Women in Buddhism: Breaking Gender Stereotypes
I measure the progress of a community by the degree of progress women have achieved. — Dr. B. R. Ambedkar
Buddhism is a radical movement. Not only because of its atheistic context in ancient India, but also because it evolved into its own religious tradition. The Buddha devised a new set of ethics by tying moral behavior to karma and rebirth, which set Buddhism apart from its Indic cousins. Buddhism, in particular Ambedkarite Buddhism, sees itself as initiating a revolution against the counter-revolution of Brahmanism (as distinct from Hinduism). The five precepts are based on ethical behavior rather than hierarchies and discrimination. They were prescribed by the Buddha in contravention of Vedic norms. The laws of the Vedas were rigid and harmful to the dispossessed of the Varna system, and even crueller to women. Basically, women were treated as assets, liabilities, and possessions of men. They had no rights to their bodies or minds. Vedic culture refined patriarchy to intolerable levels. This comparison is important because the misogyny of Vedic culture played an important role in the rise of Buddhism.
Siddhartha Gautama, the feminist
The buddha-to-be, Siddhartha Gautama, was part of the same Vedic culture. But in contrast to the secondary status of women in his culture, he took the surname of his aunt and adoptive mother, Mahaprajapati Gautami. This observation led me to think of the matriarchal environment in which Siddhartha grew up. It reminded me of how feminists can be created by being raised as one, and of the importance of mothers and women.
When Siddhartha attained enlightenment, he became the first proto-feminist by opening an alternative to family life for women through the monastic sangha. He was convinced to do so by Mahaprajapati and his wife Yashodhara, who came in robes and shaved heads with 500 Shakya women, ready to join the Buddhist order and thus form its female wing as the bhikkhuni sangha.
In my opinion, it was very courageous to take such a big step and become pioneers of the bhikkhuni sangha. No women before Mahaprajapati or Yashodhara had spearheaded a female spiritual movement in India. The Buddha accepted their plea and also called the female sangha the second important component of the Buddhist order. Buddhism is fundamentally based on gender equality, despite cultural distortions.
Another account of the Buddha’s proto-feminism was the story of Vishakha’s committee, which was formed by Buddha during a case of a pregnant bhikkhuni. In this scenario, he appointed the laywoman Vishakha to verify the public allegations against this nun. The Buddha not only presumed the bhikkhuni’s innocence, but also assigned leadership roles to women by making Vishakha head of a fact-finding committee. Vishakha herself was intelligent and courageous enough to take up this bold task.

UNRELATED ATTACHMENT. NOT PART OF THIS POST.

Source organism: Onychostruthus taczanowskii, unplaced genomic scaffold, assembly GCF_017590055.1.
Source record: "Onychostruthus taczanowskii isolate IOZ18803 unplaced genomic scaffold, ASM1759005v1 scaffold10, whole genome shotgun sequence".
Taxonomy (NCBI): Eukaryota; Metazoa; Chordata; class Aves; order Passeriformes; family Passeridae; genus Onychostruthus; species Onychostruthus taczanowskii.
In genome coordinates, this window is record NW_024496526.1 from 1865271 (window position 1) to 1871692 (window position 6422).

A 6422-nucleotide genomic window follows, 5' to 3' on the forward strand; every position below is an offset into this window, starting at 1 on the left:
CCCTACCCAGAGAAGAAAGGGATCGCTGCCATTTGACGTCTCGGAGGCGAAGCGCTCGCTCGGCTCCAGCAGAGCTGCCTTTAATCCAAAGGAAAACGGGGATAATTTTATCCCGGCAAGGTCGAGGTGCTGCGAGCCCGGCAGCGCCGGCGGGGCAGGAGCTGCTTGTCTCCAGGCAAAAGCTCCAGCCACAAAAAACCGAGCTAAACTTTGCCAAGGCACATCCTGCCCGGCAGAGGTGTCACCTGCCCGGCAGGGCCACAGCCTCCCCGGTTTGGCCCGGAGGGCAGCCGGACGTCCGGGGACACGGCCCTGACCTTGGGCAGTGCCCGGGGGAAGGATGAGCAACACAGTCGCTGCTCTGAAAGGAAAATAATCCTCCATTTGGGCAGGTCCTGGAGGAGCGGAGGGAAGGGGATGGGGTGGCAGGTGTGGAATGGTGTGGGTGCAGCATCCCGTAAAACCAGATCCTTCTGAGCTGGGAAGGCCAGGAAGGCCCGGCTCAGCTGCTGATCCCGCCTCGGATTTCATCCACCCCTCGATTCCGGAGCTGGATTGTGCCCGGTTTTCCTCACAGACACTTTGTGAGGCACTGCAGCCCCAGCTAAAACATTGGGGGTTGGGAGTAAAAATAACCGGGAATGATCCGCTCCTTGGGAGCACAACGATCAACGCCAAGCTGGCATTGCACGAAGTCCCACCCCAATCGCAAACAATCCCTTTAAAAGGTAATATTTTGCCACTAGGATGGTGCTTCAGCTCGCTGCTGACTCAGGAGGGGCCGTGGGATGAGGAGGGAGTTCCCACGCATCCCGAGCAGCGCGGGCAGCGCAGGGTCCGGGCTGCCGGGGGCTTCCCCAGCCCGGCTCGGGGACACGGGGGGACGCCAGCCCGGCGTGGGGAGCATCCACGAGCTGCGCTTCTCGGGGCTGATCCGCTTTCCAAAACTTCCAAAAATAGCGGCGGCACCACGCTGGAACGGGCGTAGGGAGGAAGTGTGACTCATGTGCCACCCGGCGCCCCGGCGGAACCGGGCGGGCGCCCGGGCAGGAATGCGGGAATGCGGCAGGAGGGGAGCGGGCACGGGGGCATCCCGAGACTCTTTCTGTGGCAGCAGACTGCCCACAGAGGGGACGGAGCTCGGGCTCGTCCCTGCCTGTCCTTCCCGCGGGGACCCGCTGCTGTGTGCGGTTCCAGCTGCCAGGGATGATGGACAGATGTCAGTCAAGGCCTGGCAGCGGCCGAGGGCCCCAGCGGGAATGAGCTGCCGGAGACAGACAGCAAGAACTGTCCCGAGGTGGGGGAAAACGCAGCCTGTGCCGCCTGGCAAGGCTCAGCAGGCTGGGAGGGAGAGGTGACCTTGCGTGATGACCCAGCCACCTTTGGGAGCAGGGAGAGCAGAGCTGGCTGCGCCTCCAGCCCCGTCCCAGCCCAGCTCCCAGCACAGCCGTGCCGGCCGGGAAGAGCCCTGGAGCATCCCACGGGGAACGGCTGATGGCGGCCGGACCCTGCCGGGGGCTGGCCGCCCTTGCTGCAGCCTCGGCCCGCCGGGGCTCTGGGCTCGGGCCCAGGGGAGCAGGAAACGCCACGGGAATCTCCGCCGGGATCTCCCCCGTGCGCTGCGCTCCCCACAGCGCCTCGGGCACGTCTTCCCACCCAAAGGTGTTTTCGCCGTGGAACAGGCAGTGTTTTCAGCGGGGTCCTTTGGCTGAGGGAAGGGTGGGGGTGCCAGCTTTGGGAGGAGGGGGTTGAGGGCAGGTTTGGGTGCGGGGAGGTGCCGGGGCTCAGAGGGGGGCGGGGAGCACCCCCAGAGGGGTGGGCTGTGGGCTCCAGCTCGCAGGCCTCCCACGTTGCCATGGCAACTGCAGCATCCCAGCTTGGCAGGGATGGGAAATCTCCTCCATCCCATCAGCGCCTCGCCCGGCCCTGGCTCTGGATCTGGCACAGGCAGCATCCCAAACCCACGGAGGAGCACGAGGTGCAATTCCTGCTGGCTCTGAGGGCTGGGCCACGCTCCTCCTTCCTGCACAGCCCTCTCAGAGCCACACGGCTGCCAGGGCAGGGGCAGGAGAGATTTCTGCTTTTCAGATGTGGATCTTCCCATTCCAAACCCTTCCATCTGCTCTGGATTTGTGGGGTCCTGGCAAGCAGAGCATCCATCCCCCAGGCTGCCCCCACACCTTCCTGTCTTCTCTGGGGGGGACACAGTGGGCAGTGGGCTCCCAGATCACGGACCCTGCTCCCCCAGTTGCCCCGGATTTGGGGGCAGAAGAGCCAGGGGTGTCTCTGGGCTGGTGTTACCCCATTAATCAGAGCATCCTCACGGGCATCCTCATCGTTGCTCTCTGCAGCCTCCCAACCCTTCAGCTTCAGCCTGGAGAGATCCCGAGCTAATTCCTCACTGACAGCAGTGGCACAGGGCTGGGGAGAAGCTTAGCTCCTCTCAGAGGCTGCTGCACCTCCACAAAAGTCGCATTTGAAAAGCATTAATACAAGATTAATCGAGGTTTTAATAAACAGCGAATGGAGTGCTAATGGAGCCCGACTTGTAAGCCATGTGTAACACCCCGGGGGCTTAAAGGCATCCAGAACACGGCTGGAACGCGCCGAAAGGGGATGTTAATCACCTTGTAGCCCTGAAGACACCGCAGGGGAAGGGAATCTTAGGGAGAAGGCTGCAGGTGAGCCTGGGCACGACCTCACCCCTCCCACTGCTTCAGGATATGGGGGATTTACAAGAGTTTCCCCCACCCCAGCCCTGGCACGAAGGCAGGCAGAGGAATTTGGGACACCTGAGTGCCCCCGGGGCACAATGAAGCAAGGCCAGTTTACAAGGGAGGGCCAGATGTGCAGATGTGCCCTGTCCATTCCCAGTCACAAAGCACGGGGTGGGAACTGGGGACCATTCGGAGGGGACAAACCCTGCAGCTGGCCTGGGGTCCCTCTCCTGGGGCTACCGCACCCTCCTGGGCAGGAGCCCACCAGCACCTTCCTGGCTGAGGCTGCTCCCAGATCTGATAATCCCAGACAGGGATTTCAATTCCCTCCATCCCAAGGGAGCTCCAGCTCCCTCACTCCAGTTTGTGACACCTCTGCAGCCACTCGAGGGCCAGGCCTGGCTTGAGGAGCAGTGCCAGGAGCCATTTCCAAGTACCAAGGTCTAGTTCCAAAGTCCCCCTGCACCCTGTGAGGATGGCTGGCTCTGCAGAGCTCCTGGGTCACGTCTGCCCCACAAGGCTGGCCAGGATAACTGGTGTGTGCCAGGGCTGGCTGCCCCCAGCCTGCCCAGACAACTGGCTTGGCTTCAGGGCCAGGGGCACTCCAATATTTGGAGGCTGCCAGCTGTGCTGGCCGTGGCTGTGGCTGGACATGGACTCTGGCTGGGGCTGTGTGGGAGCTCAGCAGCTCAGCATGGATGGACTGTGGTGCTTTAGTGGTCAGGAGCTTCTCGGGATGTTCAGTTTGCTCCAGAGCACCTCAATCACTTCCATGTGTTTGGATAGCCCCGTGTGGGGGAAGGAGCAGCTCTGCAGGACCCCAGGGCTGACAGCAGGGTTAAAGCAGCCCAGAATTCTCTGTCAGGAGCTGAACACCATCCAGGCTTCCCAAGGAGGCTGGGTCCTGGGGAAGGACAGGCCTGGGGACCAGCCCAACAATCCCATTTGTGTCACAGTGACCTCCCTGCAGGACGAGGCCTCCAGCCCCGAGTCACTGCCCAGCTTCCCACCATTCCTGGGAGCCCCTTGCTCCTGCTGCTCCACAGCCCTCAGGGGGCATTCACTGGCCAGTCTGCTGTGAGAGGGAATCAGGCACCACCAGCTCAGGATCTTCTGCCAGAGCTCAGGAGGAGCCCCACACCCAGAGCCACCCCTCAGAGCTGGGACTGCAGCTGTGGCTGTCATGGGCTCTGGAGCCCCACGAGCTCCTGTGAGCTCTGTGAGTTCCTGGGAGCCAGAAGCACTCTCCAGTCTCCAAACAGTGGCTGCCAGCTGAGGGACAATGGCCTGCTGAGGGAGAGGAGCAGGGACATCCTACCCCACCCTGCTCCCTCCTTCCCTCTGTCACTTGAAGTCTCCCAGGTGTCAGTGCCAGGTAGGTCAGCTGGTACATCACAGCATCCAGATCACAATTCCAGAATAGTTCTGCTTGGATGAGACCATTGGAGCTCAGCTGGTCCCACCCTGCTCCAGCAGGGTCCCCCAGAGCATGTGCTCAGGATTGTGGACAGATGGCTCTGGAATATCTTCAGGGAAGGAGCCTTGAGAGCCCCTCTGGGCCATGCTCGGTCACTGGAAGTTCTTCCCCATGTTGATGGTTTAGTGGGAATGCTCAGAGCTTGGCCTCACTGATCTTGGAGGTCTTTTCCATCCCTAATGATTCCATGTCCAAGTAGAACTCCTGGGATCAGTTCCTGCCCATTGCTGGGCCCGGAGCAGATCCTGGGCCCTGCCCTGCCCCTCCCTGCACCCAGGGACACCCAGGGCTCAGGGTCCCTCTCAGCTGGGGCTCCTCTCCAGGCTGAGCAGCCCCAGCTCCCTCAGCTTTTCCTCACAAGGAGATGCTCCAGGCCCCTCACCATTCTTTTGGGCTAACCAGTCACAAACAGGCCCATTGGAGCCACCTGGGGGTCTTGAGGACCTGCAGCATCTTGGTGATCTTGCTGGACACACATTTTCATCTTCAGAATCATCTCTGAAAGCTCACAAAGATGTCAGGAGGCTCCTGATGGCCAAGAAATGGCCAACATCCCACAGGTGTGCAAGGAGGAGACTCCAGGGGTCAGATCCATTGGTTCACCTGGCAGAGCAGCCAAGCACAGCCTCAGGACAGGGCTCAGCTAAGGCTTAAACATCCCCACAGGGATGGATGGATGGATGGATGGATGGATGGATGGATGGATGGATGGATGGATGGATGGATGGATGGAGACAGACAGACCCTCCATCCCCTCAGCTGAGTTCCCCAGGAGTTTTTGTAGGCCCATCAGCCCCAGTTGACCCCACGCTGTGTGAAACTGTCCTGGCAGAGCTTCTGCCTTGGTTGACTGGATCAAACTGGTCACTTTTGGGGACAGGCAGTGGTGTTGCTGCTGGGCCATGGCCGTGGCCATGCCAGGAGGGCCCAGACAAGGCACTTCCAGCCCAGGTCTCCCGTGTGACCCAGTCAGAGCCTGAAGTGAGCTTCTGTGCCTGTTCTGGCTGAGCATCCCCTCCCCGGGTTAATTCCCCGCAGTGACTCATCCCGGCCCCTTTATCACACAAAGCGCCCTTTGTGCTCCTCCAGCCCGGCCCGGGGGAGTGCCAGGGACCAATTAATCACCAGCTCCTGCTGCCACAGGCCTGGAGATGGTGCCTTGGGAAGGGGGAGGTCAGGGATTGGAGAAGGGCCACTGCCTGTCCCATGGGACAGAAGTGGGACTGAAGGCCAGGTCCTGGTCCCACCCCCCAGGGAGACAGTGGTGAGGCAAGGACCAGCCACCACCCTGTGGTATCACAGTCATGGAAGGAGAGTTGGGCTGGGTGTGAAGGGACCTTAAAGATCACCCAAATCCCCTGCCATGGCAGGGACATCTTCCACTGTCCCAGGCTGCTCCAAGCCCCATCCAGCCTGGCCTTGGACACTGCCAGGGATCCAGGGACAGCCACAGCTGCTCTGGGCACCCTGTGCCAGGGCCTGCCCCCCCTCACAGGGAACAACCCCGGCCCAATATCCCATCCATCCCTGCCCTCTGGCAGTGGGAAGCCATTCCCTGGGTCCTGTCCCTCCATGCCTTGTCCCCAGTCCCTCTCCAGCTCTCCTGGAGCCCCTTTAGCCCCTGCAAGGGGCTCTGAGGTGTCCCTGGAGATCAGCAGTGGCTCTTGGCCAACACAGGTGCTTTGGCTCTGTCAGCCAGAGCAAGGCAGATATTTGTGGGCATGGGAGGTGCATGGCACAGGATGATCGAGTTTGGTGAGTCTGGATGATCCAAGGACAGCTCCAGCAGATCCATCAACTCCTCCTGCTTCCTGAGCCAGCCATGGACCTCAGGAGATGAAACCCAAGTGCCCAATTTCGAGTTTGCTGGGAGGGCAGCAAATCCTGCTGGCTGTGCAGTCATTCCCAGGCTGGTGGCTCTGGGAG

Female Buddhist leadership
There are many female names in Buddhist history, such as the laywomen Amrapali and Sujata, or the bhikkhunis Khema and Nanda. They were all freethinking, independent women, irrespective of societal patriarchy and female norms. Apart from these names in Buddhist literature, there are other texts that mention stories of strong women, such as the bhikkhunis of the Therigatha.
In India, majoritarian Hinduism does not allow women to enter temples. But Buddhist women have always taken the lead in socio-cultural and religious events, such as organizing Vesak Purnima programs or Varshawas or Ambedkar Jayanti programs in the viharas. There were all-women committees (Mahila Mandal) in the viharas, in which women handled important posts. They managed the monastery and took care of the monastics residing there. They were not just regular students of the Dhamma, but responsible for caring for the young members of families visiting the monasteries. It was common to see a large number of women in the vihara during the Vandana festival and participating in vihara events. The older women took their grandchildren with them to the vihara to learn gathas and religious chants.
Dr. B. R. Ambedkar (1891–1956) wrote in the Indian Constitution that women deserved equal rights, and said that this concept of equality was based on the principles of Buddhism. In 1956, Ambedkar converted to Buddhism along with large numbers of Dalits at Nagpur’s Dikshabhoomi. This sent a twofold message to Dalit women, who were doubly disadvantaged. Firstly, they could free themselves from Hindu traditions and superstitions that constrained or denigrated their dignity and self-esteem. They would be able to see themselves as fully human, not shudras within the varna system. Secondly, they no longer needed to see themselves as inferior to men. In India, patriarchy is the default mode of gender relations for both men and women. Gender is a social construct, but one that has been deeply rooted for thousands of years. Even women support this social construct and assume themselves to be inferior to men and incapable of particular physical or mental tasks and leadership roles.